February 2006 Archives

This article from the February 2006 issue of American School & University examines the strategies schools are implementing to create safe learning environments for their students. Many schools now offer violence prevention programs as part of the curriculum, while others take a more hard line approach by increasing the police presence on campus and installing metal detectors. Citing a variety of research reports on the topic, the article highlights the combination of factors that ensure a safer learning environment....


Ten years ago, Mayor Richard M. Daley took the helm of an ailing Chicago school system. In this special issue, Catalyst Chicago takes an in-depth look at how a decade of mayoral reform has impacted the city's students and schools by documenting the experiences of three public school students. Catalyst editors also talked with the Mayor himself to get his views on the progress and setbacks of the past ten years, and his vision for the future....


14 years ago Mike Feinberg and Dave Levin came up with the idea of creating a 5th grade curriculum that could significantly raise academic achievement for minority students. What they needed to achieve this goal, they believed, was the freedom to teach the way they wanted and more time in which to do it. The result was the Knowledge Is Power Program, or KIPP, as it is commonly known, which now has 44 middle schools, two high schools, and one prekindergarten school in the U.S. Read more on the birth, maturation, and flourishing of this non-traditional school program in ...


Advanced Placement classes are increasingly touted as the key to college admissions. But some parents worry their high schoolers may not be ready for higher-level classes—or may be taking on too much. In Anne Arundel County, Maryland, half of all high school students were recommended for AP classes this year. And the number of kids enrolled in AP classes has jumped by 50 percent over the past three years. This article from HometownAnnapolis.com looks at parents' concerns over the AP numbers game....


Religious parents are not the only ones choosing to teach their children at home. Spurred by online access to education resources, a flex-time economy, and an uneasiness about the quality of private and public school education, an increasing number of affluent parents also are opting to turn their living rooms into classrooms. Read more about this growing trend from BusinessWeek....


Economic professors Austan Goolsbee and Jonathan Guryan examine how effective the federal E-Rate program has been on student learning, in this Winter 2006 article from Education Next. Launched in 1996, the federal program sought to ensure that all schoolchildren—regardless of income—had the opportunity to learn in a classroom wired to the World Wide Web. Under the program's mandates, schools received subsidies to buy Internet technology, with poorer schools receiving more funds. Billions of dollars have been given to schools since 1998, when the government first started doling out E-Rate subsidies. But what impact has the program had on student...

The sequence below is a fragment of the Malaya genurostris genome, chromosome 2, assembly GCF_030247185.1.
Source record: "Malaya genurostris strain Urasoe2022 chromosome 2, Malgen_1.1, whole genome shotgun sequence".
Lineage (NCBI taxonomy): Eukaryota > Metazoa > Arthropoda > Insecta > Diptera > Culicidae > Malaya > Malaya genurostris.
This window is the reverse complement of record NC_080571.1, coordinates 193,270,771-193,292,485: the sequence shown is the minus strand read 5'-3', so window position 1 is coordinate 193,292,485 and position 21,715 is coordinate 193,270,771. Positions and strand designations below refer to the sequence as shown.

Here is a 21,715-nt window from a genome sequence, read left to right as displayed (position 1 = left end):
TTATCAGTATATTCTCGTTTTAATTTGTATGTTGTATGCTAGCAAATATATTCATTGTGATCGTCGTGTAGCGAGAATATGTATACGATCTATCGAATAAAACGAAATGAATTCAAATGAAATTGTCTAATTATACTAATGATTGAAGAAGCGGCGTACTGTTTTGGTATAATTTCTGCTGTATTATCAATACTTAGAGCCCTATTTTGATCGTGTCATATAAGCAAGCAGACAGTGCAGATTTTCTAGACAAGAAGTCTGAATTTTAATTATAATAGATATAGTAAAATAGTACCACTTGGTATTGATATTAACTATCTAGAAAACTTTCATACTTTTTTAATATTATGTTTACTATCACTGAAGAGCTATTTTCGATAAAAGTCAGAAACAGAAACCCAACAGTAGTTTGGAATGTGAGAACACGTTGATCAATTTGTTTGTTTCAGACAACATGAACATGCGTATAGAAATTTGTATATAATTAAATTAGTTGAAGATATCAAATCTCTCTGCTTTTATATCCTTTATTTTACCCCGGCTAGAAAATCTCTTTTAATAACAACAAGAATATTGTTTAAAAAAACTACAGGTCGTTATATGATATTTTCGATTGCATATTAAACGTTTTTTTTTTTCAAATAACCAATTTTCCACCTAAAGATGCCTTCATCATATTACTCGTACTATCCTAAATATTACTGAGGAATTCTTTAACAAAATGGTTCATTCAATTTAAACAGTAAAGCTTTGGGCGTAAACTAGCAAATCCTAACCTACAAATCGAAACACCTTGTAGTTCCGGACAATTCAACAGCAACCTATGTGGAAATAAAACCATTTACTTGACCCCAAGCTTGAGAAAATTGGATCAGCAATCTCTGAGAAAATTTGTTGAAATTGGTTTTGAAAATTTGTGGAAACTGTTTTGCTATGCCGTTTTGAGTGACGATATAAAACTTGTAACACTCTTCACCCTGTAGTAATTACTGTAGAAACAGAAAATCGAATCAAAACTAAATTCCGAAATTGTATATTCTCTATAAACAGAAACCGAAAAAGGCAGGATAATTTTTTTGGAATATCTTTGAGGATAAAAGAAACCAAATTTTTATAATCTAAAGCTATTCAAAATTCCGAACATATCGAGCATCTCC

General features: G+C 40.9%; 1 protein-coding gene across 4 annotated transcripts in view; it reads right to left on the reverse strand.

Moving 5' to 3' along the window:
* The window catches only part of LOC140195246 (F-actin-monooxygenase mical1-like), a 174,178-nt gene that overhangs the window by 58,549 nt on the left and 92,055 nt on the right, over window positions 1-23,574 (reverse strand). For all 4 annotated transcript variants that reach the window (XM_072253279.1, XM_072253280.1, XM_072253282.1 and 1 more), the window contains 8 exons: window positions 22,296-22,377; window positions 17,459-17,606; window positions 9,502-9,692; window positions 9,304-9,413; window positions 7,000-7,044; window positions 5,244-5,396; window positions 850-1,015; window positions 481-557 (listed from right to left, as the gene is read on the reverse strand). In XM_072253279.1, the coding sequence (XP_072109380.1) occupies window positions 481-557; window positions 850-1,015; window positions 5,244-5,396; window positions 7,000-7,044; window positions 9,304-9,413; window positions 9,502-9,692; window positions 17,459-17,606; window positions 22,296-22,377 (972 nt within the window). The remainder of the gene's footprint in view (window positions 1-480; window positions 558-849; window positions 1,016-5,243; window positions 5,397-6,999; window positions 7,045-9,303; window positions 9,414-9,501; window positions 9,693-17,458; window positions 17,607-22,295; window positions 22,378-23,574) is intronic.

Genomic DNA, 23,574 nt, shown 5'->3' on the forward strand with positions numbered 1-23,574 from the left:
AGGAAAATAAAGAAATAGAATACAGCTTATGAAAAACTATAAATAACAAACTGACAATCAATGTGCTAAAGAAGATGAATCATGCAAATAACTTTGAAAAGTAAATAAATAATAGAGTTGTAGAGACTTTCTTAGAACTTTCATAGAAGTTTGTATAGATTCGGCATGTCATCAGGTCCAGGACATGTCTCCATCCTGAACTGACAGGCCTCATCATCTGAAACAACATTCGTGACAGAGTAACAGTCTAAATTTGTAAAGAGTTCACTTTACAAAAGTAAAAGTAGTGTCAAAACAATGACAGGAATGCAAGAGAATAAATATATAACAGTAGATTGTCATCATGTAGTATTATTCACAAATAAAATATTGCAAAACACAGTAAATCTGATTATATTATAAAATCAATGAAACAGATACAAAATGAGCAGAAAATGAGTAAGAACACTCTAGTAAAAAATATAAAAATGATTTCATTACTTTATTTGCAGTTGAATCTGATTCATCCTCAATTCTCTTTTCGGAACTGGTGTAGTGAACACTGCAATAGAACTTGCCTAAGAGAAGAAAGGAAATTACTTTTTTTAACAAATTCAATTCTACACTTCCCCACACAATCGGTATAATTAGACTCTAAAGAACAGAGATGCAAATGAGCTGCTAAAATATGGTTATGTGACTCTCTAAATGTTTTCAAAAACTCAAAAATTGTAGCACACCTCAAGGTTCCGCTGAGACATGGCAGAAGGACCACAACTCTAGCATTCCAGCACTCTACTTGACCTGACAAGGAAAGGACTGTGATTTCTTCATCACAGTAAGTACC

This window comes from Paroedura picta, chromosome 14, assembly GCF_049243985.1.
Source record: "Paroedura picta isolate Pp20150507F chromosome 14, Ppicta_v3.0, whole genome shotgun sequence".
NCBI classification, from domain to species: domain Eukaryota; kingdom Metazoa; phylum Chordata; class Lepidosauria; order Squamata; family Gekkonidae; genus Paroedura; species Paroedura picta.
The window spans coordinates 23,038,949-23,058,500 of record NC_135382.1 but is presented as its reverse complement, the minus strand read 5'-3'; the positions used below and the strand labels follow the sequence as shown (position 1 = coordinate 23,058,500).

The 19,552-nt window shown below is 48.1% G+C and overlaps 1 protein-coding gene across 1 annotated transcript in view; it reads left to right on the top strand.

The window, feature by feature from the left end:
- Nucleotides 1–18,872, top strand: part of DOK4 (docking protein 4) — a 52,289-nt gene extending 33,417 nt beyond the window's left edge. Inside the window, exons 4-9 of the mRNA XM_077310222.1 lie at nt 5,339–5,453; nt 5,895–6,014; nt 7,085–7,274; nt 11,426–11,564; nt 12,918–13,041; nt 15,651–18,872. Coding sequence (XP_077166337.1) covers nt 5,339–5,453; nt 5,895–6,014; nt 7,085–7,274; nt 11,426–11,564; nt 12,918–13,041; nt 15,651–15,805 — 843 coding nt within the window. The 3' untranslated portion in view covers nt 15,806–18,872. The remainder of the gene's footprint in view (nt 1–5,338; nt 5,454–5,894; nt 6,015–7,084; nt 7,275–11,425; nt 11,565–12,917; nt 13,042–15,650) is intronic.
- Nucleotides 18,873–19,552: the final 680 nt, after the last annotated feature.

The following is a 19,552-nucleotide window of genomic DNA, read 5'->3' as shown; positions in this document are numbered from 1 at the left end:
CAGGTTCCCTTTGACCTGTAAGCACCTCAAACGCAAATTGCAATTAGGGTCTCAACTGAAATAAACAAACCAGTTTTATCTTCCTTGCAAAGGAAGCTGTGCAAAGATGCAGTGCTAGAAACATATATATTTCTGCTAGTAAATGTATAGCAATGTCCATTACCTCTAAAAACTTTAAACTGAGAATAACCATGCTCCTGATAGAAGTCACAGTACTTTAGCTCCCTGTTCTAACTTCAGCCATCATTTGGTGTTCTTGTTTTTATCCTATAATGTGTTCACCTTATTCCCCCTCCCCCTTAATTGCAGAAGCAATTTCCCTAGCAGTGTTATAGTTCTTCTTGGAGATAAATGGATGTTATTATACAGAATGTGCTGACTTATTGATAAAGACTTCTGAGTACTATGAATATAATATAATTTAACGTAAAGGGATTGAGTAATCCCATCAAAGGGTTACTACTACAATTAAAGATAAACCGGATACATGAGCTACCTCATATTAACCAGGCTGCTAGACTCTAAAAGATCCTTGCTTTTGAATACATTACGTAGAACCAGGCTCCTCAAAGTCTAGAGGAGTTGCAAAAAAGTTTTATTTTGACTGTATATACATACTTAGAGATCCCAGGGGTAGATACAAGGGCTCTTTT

The Scottish Executive has come up with a novel way to fight child-obesity rates, reports BBC News. It recently launched an initiative designed to keep children active by teaching hip-hop and other modern dance techniques during school. The new classes are intended to provide an exercise alternative to less athletically-inclined kids, particularly girls. Watch a video of some of the dance classes being offered—select "Dancing Plan to Get School Pupils Active" from the list. (RealPlayer required). Not to be out-stepped, West Virginia schools are adopting a similar scheme, read more about this here....


Taken from The White House's regular online chats feature, this transcript from the Feb. 3 discussion with Secretary Spellings highlights the education aspects of President Bush's 2006 State of the Union Address, including the American Competitiveness Initiative and the emphasis placed on math and science instruction. The initiative, Spellings writes, "will do for math and science what the No Child Left Behind Act did for reading--namely, train teachers in scientifically proven instructional methods."...


Is boarding school the fix-all to cramped urban schools and evening conflicts between homework-laden children and nagging parents? In this feature from the U.K-based Telegraph, Candide Crewe vividly recalls the nauseating homesickness she endured at boarding school. But now, with children of her own, she wonders if the initial pain of separation may be well worth the benefits modern boarding schools have to offer....


In this article from Slate, Author Ann Hulbert writes that the latest educational crisis is not the alleged learning gap between the sexes (see entry from Newsweek below). The real issue, she writes, is that "the rudimentary habits of working" are too often overlooked—or worse, ignored—when it comes to measuring effective child learning. Adopting such habits would be of benefit to both sexes in making further progress in math and verbal skills in our competitive global world, Hulbert writes....


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